comScore Someone Tell the Golden Globes 'Hidden Fences' Isn't a Movie | The Mary Sue

Can Someone Tell the Golden Globes “Hidden Fences” Isn’t a Movie?



If you didn’t watch last night’s Golden Globes, but only saw the reactions online, you may have thought that the night’s biggest movie was something called Hidden Fences.


As you hopefully know, there is no movie called Hidden Fences. There is Fences, starring Denzel Washington and Viola Davis, based on the play by August Wilson. And there is Hidden Figures, the story of the African-American women who played pivotal roles in sending the first astronaut into space, which just so happened to be the top grossing movie at the box office this weekend. Hidden Fences, meanwhile, was a slip-up from E!’s red carpet host Jenna Bush Hager.


Now, that could be an innocent mistake. Hager has since issued a tearful apology, and these things do happen all the time. On the same red carpet, Al Roker called Jessica Biel Jessica Alba, and Natalie Morales referred to the show Transparent as Transgender (an incredibly cringeworthy mistake itself).

But then later on in the show, Michael Keaton also referenced the movie Hidden Fences, and this all became a lot harder to write off as a simple mistake.

In an industry constantly being criticized for its lack of diversity, this year’s Golden Globes showed huge progress. However, for those who were skeptical that the industry itself had actually changed, and wanted proof that this sudden inclusivity was more than just lip service, this was a clear sign of how far we actually have to go.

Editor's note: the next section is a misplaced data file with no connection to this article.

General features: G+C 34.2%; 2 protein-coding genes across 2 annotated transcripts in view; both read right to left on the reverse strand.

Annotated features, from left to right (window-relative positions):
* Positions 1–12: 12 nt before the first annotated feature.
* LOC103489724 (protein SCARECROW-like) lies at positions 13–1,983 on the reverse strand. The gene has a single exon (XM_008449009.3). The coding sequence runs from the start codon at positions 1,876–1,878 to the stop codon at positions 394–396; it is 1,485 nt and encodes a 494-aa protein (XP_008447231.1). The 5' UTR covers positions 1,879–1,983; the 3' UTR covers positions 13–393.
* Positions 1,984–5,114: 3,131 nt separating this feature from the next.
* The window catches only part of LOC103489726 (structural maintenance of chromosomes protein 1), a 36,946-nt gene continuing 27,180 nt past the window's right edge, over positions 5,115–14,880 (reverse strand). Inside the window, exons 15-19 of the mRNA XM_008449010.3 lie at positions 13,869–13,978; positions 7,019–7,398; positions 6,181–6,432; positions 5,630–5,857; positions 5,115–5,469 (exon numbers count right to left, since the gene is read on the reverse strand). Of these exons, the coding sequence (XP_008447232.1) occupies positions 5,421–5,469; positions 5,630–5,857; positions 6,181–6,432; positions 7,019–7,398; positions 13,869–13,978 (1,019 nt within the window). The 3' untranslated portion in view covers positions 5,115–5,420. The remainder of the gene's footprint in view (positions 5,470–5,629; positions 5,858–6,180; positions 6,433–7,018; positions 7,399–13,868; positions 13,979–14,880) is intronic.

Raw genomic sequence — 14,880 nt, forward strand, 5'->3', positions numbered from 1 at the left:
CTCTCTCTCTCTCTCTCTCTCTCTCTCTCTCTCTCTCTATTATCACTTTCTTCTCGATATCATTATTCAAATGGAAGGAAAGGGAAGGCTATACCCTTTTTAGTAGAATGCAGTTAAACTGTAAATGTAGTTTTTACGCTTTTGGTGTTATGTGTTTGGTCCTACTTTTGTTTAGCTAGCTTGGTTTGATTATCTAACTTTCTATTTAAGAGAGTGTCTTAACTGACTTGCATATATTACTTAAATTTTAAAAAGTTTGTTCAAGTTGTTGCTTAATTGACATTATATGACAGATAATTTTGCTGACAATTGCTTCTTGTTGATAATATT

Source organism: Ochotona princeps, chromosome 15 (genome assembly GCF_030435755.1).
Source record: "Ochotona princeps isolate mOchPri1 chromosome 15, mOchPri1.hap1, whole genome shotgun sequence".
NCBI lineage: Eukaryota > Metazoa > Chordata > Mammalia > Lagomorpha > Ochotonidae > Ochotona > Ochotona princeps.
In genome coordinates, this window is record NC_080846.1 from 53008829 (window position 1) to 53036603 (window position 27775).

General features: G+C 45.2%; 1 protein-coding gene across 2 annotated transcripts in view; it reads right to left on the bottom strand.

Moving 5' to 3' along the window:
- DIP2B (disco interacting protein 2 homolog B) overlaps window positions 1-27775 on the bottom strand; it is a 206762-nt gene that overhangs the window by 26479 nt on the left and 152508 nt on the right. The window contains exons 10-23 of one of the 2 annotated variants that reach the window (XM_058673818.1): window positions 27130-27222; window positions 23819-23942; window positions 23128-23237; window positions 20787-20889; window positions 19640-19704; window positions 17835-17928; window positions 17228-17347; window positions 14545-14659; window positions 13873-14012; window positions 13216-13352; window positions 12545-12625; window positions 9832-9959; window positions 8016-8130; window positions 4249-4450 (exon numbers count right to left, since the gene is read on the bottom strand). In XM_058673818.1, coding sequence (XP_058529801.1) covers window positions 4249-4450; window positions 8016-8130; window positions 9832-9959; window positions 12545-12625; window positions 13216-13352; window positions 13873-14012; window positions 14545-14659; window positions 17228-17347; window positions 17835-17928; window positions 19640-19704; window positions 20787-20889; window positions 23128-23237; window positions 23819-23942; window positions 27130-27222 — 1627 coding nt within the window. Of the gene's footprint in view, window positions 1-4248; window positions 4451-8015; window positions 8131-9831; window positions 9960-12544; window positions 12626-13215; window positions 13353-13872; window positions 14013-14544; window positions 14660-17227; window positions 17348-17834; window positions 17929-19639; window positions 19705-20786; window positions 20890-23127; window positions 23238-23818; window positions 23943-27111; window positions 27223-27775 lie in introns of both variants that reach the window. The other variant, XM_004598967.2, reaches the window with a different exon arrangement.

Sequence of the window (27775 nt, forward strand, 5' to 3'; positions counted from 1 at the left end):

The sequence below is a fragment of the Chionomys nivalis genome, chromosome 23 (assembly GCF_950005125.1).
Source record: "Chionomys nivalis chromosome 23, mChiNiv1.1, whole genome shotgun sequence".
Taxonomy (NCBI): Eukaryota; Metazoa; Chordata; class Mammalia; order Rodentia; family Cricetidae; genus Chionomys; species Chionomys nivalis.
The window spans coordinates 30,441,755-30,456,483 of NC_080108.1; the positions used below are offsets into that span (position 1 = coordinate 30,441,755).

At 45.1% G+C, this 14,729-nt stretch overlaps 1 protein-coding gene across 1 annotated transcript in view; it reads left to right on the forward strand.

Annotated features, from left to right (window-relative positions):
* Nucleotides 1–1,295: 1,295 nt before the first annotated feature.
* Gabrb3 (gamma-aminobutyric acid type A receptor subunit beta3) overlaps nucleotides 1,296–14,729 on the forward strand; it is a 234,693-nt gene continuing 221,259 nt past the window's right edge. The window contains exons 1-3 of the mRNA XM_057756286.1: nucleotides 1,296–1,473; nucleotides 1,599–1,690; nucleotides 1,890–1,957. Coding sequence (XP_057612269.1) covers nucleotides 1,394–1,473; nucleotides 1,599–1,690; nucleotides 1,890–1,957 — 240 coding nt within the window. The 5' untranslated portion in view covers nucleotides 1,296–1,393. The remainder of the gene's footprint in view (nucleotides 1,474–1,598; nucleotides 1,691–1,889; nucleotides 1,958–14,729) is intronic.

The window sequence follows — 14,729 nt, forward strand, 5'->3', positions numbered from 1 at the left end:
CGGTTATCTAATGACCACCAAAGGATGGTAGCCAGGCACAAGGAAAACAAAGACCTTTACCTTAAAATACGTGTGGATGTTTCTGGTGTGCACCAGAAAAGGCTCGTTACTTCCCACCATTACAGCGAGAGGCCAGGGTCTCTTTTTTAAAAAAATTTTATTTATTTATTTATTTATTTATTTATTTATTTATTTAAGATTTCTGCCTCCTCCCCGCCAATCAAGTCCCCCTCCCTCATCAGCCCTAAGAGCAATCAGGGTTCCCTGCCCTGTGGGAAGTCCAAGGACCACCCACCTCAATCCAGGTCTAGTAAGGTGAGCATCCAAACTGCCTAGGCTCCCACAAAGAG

The Hollywood Foreign Press’ infatuation with La La Land  meant that a lot of really stellar work was overlooked. And while this could be written off as a matter of taste, that “taste,” more often than not, erases the work of Black artists. Or if it recognizes the art, it too often sees that end product as existing in a vacuum.

If you’re looking for a great movie to watch, see Fences. Definitely see Hidden Figures. But don’t try to find showtimes for the Golden Globes hit Hidden Fences, because that’s not a thing.

(image via 20th Century Fox)


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Vivian Kane (she/her) has a lot of opinions about a lot of things. Born in San Francisco and radicalized in Los Angeles, she now lives in Kansas City, Missouri with her husband Brock Wilbur and too many cats.